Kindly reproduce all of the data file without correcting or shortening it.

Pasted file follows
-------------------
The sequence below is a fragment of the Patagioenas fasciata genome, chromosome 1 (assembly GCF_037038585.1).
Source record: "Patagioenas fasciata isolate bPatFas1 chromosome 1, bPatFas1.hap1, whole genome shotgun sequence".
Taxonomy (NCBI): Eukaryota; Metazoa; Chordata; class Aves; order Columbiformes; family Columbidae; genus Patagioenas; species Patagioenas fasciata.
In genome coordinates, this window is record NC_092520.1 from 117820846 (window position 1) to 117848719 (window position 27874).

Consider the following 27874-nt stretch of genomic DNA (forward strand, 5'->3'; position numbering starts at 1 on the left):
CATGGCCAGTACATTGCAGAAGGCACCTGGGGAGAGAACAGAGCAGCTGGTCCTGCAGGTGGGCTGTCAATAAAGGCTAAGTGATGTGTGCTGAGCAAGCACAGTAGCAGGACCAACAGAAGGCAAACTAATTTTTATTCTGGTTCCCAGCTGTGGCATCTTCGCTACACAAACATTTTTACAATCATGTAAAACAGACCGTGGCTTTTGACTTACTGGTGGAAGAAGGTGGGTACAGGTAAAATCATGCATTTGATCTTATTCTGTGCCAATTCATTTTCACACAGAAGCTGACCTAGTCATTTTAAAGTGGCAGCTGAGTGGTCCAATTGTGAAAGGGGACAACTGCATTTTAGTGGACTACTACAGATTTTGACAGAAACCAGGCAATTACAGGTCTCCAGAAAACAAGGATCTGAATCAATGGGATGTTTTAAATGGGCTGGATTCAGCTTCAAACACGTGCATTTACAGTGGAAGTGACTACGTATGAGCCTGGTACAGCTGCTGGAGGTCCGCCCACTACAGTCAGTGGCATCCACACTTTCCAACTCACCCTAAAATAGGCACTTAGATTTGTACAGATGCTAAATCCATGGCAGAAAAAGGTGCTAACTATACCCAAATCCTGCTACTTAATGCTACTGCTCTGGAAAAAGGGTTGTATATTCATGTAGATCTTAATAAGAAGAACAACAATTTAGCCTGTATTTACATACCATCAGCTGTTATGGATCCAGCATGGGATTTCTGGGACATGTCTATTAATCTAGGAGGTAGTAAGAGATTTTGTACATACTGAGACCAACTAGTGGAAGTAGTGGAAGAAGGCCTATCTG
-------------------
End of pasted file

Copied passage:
The sequence below is a fragment of the Patagioenas fasciata genome, chromosome 1 (assembly GCF_037038585.1).
Source record: "Patagioenas fasciata isolate bPatFas1 chromosome 1, bPatFas1.hap1, whole genome shotgun sequence".
Taxonomy (NCBI): Eukaryota; Metazoa; Chordata; class Aves; order Columbiformes; family Columbidae; genus Patagioenas; species Patagioenas fasciata.
In genome coordinates, this window is record NC_092520.1 from 117820846 (window position 1) to 117848719 (window position 27874).

Consider the following 27874-nt stretch of genomic DNA (forward strand, 5'->3'; position numbering starts at 1 on the left):
CATGGCCAGTACATTGCAGAAGGCACCTGGGGAGAGAACAGAGCAGCTGGTCCTGCAGGTGGGCTGTCAATAAAGGCTAAGTGATGTGTGCTGAGCAAGCACAGTAGCAGGACCAACAGAAGGCAAACTAATTTTTATTCTGGTTCCCAGCTGTGGCATCTTCGCTACACAAACATTTTTACAATCATGTAAAACAGACCGTGGCTTTTGACTTACTGGTGGAAGAAGGTGGGTACAGGTAAAATCATGCATTTGATCTTATTCTGTGCCAATTCATTTTCACACAGAAGCTGACCTAGTCATTTTAAAGTGGCAGCTGAGTGGTCCAATTGTGAAAGGGGACAACTGCATTTTAGTGGACTACTACAGATTTTGACAGAAACCAGGCAATTACAGGTCTCCAGAAAACAAGGATCTGAATCAATGGGATGTTTTAAATGGGCTGGATTCAGCTTCAAACACGTGCATTTACAGTGGAAGTGACTACGTATGAGCCTGGTACAGCTGCTGGAGGTCCGCCCACTACAGTCAGTGGCATCCACACTTTCCAACTCACCCTAAAATAGGCACTTAGATTTGTACAGATGCTAAATCCATGGCAGAAAAAGGTGCTAACTATACCCAAATCCTGCTACTTAATGCTACTGCTCTGGAAAAAGGGTTGTATATTCATGTAGATCTTAATAAGAAGAACAACAATTTAGCCTGTATTTACATACCATCAGCTGTTATGGATCCAGCATGGGATTTCTGGGACATGTCTATTAATCTAGGAGGTAGTAAGAGATTTTGTACATACTGAGACCAACTAGTGGAAGTAGTGGAAGAAGGCCTATCTG